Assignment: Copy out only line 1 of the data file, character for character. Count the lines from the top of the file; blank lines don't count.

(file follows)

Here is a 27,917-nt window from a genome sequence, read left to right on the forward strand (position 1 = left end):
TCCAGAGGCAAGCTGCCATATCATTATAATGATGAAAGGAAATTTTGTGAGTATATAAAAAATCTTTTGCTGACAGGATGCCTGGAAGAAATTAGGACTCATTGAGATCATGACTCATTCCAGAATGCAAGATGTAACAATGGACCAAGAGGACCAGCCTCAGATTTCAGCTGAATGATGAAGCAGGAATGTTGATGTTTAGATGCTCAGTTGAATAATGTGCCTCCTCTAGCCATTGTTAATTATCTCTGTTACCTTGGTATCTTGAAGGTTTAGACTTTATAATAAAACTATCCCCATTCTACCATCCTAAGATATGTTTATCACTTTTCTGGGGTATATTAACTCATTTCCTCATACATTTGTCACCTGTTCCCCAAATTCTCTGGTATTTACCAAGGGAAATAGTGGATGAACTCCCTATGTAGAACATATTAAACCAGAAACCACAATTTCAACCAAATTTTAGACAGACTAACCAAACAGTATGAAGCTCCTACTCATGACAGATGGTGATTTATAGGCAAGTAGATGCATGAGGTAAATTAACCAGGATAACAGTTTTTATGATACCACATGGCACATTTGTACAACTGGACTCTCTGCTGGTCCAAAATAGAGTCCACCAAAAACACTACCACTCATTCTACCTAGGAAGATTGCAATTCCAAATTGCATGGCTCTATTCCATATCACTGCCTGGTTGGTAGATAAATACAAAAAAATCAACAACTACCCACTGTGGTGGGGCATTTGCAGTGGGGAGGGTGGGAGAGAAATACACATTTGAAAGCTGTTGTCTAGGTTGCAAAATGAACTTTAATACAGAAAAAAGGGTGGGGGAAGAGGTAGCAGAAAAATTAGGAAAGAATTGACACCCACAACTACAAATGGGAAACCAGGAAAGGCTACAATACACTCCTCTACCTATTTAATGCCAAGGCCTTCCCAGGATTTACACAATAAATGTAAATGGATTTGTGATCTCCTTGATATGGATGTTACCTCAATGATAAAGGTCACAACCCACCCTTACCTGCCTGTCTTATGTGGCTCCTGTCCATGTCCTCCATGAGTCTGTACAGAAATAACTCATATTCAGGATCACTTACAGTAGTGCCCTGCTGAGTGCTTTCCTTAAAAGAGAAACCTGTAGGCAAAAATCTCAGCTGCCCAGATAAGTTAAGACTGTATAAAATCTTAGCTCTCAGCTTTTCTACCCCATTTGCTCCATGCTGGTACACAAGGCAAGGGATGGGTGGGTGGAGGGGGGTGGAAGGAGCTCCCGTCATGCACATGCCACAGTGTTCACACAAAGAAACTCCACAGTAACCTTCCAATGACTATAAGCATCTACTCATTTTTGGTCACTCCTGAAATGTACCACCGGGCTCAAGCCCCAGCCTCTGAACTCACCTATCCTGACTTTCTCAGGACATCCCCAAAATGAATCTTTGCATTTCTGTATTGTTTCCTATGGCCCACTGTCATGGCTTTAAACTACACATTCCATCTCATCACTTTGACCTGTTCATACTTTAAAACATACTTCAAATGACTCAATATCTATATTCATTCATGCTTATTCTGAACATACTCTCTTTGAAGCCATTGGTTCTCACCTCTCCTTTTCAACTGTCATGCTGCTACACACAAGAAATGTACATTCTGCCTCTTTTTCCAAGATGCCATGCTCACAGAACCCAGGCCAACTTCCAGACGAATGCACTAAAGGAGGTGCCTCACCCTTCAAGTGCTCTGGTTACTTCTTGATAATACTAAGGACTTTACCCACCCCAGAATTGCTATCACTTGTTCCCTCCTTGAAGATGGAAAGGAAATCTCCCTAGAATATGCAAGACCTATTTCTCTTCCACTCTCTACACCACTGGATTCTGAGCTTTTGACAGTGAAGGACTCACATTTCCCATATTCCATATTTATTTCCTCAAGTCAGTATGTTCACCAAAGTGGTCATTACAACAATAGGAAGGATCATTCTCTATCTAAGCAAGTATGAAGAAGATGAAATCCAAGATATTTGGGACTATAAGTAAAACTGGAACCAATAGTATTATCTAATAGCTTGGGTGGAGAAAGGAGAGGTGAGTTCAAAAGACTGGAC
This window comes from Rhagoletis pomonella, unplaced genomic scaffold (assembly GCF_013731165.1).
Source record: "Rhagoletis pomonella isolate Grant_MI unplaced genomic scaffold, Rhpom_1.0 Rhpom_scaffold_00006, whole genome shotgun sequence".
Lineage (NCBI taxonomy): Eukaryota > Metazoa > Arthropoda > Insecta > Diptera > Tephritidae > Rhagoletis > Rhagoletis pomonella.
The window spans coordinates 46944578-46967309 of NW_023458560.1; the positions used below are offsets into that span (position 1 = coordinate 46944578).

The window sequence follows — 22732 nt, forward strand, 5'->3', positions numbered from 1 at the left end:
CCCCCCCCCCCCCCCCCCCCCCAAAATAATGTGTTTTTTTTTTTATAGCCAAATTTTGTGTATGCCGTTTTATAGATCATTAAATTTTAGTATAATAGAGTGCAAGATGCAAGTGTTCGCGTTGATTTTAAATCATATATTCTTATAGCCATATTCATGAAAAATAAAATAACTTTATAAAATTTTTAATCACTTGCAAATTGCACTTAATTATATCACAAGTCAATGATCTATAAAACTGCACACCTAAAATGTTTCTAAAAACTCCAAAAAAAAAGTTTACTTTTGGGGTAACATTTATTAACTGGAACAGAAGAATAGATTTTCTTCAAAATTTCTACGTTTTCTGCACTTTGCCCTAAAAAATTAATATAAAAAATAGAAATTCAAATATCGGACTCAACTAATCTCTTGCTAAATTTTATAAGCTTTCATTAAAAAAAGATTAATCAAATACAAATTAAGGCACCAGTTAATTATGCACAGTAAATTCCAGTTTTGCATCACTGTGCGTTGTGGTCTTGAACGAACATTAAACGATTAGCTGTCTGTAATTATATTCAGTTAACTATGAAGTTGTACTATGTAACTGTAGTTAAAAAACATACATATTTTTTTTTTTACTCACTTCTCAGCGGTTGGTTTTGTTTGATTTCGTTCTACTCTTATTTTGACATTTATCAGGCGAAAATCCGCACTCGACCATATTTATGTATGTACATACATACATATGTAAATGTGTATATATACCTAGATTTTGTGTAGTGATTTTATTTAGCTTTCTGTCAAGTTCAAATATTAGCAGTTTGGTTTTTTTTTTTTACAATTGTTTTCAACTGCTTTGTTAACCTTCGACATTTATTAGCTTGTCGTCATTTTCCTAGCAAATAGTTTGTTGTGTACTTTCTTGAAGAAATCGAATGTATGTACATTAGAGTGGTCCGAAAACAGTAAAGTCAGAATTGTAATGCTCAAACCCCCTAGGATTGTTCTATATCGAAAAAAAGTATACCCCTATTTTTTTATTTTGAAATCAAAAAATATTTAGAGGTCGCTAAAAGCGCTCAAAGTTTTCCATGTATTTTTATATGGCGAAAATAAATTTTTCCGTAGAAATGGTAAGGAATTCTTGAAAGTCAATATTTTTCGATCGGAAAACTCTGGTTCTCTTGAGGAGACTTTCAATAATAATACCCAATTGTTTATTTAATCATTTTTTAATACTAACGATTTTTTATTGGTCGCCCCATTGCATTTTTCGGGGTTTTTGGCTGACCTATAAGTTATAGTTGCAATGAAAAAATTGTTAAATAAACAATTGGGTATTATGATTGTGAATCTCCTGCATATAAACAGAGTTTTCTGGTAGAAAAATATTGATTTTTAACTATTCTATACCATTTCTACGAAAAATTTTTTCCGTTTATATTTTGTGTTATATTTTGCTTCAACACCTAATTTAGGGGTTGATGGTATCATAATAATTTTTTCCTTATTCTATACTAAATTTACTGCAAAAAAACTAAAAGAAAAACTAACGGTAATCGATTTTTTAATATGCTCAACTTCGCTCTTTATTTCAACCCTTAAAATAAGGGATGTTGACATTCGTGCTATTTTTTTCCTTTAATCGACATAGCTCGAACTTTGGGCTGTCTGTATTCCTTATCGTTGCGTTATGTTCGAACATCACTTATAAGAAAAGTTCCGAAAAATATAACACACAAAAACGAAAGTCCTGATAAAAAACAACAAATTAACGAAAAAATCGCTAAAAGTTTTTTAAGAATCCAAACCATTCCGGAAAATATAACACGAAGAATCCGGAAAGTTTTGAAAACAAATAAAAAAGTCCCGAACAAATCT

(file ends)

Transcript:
Here is a 27,917-nt window from a genome sequence, read left to right on the forward strand (position 1 = left end):